FAA Wants To Stop Alcohol Being Taken On Flights


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The FAA is advising U.S. airports to cease "to go" sales of alcohol after a recent spike in incidents involving unruly passengers.

The FAA advised police to arrest more individuals who are unruly and/or violent on flights and asked airport bars and restaurant to stop serving alcoholic beverages that can be taken through the airport.

"Even though FAA regulations specifically prohibit the consumption of alcohol aboard an aircraft that is not served by the airline, we have received reports that some airport concessionaires have offered alcohol 'to go,'" FAA Administrator Steve Dickson wrote. "And passengers believe they can carry that alcohol onto their flights or they become inebriated."

The recent surge in incidents involving aggressive behavior on flights, determined alcohol to commonly be a contributing factor.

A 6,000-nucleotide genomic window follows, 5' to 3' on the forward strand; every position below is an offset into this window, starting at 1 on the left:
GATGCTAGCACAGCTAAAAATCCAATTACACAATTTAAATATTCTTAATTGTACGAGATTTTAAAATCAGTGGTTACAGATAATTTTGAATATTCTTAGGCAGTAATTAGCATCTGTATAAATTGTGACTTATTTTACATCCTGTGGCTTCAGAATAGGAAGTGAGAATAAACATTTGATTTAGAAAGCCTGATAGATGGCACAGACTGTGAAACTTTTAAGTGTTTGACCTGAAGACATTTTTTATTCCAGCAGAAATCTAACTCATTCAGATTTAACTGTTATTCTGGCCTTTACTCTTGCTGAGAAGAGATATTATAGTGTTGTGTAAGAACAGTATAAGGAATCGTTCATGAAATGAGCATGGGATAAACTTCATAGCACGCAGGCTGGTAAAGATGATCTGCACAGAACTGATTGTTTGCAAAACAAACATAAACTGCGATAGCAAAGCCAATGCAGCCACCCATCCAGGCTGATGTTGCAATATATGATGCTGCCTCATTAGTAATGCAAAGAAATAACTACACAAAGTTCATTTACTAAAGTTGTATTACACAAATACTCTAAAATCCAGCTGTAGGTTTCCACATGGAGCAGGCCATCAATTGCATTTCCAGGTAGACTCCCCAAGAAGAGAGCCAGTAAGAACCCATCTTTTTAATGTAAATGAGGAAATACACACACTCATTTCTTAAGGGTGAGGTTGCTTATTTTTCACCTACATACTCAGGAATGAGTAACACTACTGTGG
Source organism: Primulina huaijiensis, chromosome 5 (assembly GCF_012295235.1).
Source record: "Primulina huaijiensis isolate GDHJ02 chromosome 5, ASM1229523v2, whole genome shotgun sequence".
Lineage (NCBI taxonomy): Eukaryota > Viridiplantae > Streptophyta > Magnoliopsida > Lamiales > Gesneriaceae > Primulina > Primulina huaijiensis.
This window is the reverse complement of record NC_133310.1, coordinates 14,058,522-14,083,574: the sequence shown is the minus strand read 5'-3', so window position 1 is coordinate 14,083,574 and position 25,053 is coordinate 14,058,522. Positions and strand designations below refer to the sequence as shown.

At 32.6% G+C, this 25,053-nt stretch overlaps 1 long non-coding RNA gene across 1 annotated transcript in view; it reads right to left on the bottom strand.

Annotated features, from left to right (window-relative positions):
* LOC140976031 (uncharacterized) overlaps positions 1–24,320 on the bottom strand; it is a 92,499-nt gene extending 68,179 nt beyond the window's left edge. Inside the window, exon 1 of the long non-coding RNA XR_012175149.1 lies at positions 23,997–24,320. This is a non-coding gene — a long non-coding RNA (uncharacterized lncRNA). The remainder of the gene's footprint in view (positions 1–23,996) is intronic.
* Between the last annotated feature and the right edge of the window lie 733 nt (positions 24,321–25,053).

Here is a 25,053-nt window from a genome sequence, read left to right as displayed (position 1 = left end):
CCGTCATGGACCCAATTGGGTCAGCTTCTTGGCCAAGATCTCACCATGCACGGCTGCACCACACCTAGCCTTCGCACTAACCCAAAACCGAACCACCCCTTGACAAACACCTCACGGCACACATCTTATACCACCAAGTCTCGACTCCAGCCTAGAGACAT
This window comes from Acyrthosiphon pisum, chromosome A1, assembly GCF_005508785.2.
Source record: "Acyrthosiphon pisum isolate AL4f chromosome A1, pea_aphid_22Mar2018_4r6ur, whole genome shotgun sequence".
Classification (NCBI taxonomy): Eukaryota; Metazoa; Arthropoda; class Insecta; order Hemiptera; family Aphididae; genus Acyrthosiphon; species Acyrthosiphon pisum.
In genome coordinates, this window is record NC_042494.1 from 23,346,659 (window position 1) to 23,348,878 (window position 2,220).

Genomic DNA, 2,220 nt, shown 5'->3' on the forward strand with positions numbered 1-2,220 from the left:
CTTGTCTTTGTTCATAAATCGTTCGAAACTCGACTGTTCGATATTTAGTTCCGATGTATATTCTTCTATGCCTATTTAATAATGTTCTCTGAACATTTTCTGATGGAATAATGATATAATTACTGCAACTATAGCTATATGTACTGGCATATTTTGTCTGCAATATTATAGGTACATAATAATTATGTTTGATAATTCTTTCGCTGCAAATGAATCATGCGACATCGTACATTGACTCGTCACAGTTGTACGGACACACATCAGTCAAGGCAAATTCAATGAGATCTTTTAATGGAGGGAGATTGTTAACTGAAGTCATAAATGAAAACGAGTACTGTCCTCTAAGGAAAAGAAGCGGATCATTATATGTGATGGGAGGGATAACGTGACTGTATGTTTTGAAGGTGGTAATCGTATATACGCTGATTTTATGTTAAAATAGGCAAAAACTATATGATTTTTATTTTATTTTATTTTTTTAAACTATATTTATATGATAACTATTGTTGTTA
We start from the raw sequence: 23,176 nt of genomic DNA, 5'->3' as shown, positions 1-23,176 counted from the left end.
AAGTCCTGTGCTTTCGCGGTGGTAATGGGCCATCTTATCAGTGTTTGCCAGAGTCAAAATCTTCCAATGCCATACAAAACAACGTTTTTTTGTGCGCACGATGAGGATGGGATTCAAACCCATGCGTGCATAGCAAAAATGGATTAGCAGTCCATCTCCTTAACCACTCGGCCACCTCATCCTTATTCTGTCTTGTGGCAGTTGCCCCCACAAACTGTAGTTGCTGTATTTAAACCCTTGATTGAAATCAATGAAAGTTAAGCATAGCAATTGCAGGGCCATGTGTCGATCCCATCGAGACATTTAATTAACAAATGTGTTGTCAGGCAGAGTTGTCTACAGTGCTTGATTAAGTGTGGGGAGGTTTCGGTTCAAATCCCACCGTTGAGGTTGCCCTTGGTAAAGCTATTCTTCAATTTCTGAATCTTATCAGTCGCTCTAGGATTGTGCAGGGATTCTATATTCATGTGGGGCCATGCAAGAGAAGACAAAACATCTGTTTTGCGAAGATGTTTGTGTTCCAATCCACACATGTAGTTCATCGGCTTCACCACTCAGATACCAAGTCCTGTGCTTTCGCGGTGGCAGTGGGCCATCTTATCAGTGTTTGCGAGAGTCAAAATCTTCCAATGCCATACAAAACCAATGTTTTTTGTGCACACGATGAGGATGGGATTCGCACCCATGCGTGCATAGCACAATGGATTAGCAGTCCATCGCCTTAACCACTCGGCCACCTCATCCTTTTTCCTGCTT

"Airports can help bring awareness to this prohibition on passengers carrying open alcohol onboard their flights through signage, public service announcements, and concessionaire education," Dickson said.

Several U.S. airlines prohibited alcohol sales on board until the expiration of a mask mandate.

Southwest banned on flight alcohol sales after an unruly passenger knocked a flight attendant's two front teeth out in June.

"Certainly with the number of incidents you can tell why flight attendants would feel leery about beginning to sell alcohol onboard the aircraft again," Lyn Montgomery, a spokesperson for the union that represents Southwest flight said.

Alcohol was a factor in the incident on Frontier Airlines, which Maxwell Berry, groped two flight attendants and punched a third in the face after having at least two drinks on the flight. Berry, was then duct taped to his seat for the duration of the flight and charged with three counts of battery after the plane landed in Miami.


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